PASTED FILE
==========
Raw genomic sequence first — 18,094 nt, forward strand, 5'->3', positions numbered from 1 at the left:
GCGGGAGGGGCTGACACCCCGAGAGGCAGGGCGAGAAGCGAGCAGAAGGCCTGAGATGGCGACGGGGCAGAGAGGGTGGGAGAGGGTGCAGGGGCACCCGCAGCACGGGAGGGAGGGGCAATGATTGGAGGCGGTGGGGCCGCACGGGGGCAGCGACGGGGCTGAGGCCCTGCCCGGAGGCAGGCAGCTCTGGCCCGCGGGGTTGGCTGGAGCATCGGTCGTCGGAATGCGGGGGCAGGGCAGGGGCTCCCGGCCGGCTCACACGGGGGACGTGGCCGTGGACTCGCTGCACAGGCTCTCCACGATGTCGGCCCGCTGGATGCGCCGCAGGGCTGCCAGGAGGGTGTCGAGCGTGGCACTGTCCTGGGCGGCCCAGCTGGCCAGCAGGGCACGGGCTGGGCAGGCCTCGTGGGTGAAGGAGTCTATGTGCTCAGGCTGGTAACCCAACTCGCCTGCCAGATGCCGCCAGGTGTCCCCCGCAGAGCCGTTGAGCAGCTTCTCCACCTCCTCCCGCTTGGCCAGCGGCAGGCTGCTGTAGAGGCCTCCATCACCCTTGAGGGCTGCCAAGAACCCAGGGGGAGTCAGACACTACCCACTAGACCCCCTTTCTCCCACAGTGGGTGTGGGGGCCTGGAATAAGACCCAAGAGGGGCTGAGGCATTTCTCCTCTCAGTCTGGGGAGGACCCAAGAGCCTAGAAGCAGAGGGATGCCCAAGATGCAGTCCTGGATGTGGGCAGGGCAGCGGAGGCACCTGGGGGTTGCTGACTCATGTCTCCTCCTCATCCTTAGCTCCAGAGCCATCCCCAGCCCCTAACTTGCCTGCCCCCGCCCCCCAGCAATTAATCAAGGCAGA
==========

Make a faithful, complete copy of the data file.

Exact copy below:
Raw genomic sequence first — 18,094 nt, forward strand, 5'->3', positions numbered from 1 at the left:
GCGGGAGGGGCTGACACCCCGAGAGGCAGGGCGAGAAGCGAGCAGAAGGCCTGAGATGGCGACGGGGCAGAGAGGGTGGGAGAGGGTGCAGGGGCACCCGCAGCACGGGAGGGAGGGGCAATGATTGGAGGCGGTGGGGCCGCACGGGGGCAGCGACGGGGCTGAGGCCCTGCCCGGAGGCAGGCAGCTCTGGCCCGCGGGGTTGGCTGGAGCATCGGTCGTCGGAATGCGGGGGCAGGGCAGGGGCTCCCGGCCGGCTCACACGGGGGACGTGGCCGTGGACTCGCTGCACAGGCTCTCCACGATGTCGGCCCGCTGGATGCGCCGCAGGGCTGCCAGGAGGGTGTCGAGCGTGGCACTGTCCTGGGCGGCCCAGCTGGCCAGCAGGGCACGGGCTGGGCAGGCCTCGTGGGTGAAGGAGTCTATGTGCTCAGGCTGGTAACCCAACTCGCCTGCCAGATGCCGCCAGGTGTCCCCCGCAGAGCCGTTGAGCAGCTTCTCCACCTCCTCCCGCTTGGCCAGCGGCAGGCTGCTGTAGAGGCCTCCATCACCCTTGAGGGCTGCCAAGAACCCAGGGGGAGTCAGACACTACCCACTAGACCCCCTTTCTCCCACAGTGGGTGTGGGGGCCTGGAATAAGACCCAAGAGGGGCTGAGGCATTTCTCCTCTCAGTCTGGGGAGGACCCAAGAGCCTAGAAGCAGAGGGATGCCCAAGATGCAGTCCTGGATGTGGGCAGGGCAGCGGAGGCACCTGGGGGTTGCTGACTCATGTCTCCTCCTCATCCTTAGCTCCAGAGCCATCCCCAGCCCCTAACTTGCCTGCCCCCGCCCCCCAGCAATTAATCAAGGCAGA